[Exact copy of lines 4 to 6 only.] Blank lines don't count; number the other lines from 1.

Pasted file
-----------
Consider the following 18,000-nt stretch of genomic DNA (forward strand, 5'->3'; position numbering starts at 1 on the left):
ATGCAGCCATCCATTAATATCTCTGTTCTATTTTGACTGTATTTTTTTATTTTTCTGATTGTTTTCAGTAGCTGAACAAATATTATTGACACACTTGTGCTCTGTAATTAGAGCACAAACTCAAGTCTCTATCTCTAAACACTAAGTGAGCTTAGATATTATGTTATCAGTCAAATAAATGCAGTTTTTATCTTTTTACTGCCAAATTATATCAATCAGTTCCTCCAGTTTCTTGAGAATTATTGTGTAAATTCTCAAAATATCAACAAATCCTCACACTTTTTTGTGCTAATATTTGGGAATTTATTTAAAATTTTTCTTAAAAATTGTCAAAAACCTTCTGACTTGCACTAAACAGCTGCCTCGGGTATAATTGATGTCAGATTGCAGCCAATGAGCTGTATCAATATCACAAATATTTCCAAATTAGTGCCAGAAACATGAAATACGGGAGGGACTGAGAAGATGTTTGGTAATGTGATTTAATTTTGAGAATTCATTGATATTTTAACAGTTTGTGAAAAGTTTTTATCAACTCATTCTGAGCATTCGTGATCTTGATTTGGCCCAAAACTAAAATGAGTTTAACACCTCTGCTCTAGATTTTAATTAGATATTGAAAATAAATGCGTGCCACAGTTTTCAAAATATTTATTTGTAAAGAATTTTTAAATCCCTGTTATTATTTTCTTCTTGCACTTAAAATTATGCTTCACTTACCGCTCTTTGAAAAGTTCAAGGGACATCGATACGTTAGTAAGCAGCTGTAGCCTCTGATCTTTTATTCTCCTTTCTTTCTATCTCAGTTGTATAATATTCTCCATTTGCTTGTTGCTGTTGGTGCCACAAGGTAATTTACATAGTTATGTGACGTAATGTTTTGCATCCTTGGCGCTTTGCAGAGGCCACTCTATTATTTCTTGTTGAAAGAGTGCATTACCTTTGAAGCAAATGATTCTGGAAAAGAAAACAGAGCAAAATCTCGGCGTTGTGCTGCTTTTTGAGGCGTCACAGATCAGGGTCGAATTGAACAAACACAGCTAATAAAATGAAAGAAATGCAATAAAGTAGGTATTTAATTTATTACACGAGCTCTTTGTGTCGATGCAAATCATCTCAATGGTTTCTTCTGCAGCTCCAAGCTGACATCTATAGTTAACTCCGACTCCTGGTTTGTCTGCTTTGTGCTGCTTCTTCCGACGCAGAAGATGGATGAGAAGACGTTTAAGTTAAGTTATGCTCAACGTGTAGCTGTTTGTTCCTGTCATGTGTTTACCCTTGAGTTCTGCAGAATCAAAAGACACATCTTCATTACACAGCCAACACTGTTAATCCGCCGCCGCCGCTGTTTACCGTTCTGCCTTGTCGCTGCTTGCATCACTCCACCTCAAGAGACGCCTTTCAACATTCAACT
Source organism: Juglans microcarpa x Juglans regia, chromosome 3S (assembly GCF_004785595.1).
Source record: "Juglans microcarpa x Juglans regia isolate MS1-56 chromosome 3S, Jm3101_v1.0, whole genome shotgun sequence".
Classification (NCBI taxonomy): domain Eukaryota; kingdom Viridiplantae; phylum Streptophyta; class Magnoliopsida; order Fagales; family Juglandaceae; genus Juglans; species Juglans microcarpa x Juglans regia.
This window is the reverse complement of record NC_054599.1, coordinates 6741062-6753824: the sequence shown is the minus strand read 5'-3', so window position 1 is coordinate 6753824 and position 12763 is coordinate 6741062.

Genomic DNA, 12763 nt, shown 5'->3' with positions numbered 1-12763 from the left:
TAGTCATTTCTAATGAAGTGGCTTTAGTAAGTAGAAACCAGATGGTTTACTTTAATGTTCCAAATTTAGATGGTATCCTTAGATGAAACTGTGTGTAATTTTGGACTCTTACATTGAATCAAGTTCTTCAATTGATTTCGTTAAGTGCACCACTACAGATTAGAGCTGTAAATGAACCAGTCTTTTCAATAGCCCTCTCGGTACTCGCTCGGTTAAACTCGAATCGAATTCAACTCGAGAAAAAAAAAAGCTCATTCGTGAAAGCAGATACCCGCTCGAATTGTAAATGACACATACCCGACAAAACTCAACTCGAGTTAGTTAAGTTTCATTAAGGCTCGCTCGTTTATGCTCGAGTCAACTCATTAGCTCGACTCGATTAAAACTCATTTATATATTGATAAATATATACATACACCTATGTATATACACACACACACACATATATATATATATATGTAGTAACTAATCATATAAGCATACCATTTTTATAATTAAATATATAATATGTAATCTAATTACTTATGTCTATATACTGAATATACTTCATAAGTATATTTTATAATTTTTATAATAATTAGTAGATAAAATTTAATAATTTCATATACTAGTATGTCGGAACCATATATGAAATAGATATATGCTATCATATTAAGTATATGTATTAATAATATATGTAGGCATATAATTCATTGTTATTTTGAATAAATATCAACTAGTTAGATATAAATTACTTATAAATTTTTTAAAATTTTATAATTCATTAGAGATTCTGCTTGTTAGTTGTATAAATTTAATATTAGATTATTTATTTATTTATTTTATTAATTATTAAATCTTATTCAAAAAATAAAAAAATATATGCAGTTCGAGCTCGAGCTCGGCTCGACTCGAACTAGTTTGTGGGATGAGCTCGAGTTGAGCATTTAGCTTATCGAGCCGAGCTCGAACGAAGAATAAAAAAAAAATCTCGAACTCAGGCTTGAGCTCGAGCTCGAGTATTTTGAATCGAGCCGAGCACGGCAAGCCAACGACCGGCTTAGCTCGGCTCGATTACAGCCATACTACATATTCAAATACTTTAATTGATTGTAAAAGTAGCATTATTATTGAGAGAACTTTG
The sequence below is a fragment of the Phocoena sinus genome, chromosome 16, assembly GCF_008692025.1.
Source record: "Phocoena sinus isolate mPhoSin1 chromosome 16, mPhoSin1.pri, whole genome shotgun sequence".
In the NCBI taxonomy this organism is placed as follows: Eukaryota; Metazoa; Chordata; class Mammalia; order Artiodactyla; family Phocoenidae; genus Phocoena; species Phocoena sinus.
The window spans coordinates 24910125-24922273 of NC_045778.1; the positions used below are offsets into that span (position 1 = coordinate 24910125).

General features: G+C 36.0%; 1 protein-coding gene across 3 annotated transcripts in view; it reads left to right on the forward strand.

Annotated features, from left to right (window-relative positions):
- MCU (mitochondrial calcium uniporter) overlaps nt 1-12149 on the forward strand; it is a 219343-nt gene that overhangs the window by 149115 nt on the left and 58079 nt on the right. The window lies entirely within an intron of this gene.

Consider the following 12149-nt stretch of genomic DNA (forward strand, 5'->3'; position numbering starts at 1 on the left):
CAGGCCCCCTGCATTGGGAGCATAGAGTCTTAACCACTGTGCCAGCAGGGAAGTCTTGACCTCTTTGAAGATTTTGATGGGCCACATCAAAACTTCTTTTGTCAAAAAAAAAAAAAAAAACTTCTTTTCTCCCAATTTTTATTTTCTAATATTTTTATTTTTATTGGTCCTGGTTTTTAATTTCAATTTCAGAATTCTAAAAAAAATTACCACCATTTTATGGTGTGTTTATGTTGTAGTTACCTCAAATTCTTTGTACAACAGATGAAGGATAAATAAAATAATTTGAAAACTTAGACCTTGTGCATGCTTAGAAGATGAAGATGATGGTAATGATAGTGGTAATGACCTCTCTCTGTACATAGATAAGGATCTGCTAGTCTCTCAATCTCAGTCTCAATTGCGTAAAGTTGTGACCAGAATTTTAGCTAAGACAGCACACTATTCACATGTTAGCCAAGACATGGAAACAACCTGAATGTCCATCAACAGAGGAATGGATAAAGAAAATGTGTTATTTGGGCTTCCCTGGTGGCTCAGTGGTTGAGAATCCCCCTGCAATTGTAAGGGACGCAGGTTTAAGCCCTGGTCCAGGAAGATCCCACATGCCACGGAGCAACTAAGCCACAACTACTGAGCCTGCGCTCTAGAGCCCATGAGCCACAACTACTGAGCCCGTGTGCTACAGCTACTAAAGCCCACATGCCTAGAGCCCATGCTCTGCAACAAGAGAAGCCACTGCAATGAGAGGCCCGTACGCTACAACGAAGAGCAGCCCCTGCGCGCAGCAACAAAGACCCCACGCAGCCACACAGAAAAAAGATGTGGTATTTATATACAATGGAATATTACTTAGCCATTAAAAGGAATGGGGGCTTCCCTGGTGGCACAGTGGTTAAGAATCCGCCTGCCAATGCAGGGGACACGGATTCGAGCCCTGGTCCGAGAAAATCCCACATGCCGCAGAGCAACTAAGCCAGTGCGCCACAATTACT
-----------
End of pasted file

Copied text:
Source record: "Juglans microcarpa x Juglans regia isolate MS1-56 chromosome 3S, Jm3101_v1.0, whole genome shotgun sequence".
Classification (NCBI taxonomy): domain Eukaryota; kingdom Viridiplantae; phylum Streptophyta; class Magnoliopsida; order Fagales; family Juglandaceae; genus Juglans; species Juglans microcarpa x Juglans regia.
This window is the reverse complement of record NC_054599.1, coordinates 6741062-6753824: the sequence shown is the minus strand read 5'-3', so window position 1 is coordinate 6753824 and position 12763 is coordinate 6741062.